It's not Elementary
Linux running in ChromeOS gets a bit more functional with each release of the browser-based operating system. It still starts, however, in terminal mode, although Web sites will tell you how to install a GUI (graphical user interface) so that you don't need to type endlessly-long command-option strings at the prompt, such as this one:
sudo apt install qemu-kvm libvirt-clients libvirt-daemon-system bridge-utils virtinst libvirt-daemon virt-manager -y
Now in 2020 it is possible to install VM (virtual machine) software on ChromeOS's Linux subsystem, and then run multiple Linux GUIs. ChromeUnboxed, for instance, shows how to do this with one Linux package at chromeunboxed.com/forget-windows-i-just-installed-elementary-os-on-my-chromebook-and-its-awesome/. I recommend you read the comments to the article to learn about steps the author forgets to detail.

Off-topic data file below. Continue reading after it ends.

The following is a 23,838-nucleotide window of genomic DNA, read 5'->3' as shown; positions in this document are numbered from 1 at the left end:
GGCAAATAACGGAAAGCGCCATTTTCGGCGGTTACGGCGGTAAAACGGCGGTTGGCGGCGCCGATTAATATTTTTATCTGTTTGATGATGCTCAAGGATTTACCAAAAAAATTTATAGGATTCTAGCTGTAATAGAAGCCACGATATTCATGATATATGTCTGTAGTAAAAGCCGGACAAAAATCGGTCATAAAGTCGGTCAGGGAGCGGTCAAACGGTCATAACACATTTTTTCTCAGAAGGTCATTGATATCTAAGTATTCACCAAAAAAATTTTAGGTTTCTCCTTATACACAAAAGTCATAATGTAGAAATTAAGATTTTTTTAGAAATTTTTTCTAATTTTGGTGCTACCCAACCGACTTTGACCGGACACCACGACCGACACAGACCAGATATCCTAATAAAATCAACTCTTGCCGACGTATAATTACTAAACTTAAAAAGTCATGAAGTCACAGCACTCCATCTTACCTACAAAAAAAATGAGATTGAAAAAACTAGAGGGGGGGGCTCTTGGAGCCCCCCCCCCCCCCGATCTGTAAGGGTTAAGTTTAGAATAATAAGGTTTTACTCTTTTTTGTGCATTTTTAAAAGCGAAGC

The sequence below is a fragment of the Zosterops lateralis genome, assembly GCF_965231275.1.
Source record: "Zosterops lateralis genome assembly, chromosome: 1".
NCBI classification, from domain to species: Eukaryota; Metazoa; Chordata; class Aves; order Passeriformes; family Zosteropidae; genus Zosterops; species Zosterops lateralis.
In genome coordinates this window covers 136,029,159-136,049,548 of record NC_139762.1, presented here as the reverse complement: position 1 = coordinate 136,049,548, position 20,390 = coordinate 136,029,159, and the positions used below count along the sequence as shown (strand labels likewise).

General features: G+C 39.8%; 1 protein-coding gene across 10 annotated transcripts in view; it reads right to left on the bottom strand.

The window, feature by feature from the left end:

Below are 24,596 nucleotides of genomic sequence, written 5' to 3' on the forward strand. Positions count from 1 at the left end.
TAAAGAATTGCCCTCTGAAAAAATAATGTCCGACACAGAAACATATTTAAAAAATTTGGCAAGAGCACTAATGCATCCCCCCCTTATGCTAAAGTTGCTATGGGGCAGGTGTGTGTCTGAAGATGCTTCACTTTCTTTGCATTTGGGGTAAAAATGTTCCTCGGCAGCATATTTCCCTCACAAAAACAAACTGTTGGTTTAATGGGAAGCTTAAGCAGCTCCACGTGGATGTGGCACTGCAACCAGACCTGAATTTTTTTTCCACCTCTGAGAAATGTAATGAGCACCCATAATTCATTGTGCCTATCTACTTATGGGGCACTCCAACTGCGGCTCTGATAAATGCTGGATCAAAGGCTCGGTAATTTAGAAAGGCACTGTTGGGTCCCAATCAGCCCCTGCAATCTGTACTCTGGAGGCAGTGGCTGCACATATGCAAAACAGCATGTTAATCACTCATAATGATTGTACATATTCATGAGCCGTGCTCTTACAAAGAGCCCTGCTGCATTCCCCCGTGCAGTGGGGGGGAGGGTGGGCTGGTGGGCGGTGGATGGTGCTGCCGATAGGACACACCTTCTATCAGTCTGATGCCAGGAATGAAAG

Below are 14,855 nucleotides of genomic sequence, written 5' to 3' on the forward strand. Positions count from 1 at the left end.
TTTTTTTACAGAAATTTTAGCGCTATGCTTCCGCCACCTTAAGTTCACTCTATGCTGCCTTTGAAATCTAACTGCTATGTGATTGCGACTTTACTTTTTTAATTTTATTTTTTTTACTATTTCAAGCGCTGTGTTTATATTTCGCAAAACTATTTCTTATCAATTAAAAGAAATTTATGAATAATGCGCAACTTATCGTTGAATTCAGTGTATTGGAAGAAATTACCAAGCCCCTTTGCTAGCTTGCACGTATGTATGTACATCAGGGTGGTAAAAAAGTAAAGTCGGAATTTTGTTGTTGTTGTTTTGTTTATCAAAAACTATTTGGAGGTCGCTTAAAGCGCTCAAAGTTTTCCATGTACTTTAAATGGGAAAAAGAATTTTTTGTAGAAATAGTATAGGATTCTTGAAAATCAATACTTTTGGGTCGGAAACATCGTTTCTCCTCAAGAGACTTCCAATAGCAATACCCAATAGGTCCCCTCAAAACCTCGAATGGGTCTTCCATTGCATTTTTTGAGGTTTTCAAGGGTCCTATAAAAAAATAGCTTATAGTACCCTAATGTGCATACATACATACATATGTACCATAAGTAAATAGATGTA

You do need a Chromebook with a powerful CPU, significant RAM, and more than the usual storage space, as a VM typically wants 20-40GB for itself. My Acer runs an i7 CPU with 8GM RAM and 128GB of storage -- about as powerful as it gets these days.
The writer says, "I want to point out that the Linux operating system runs like a champ inside the virtual machine." I found it didn't. Any click I made took Elementary a minimum of three seconds to respond; sometimes the wait for me was ten seconds. After playing with it for a half-hour, I stopped the virtual machine, and then uninstalled it entirely.
I suspect running Windows on Parallels on ChromeOS will be just as painful. There's just too many layers of code at work.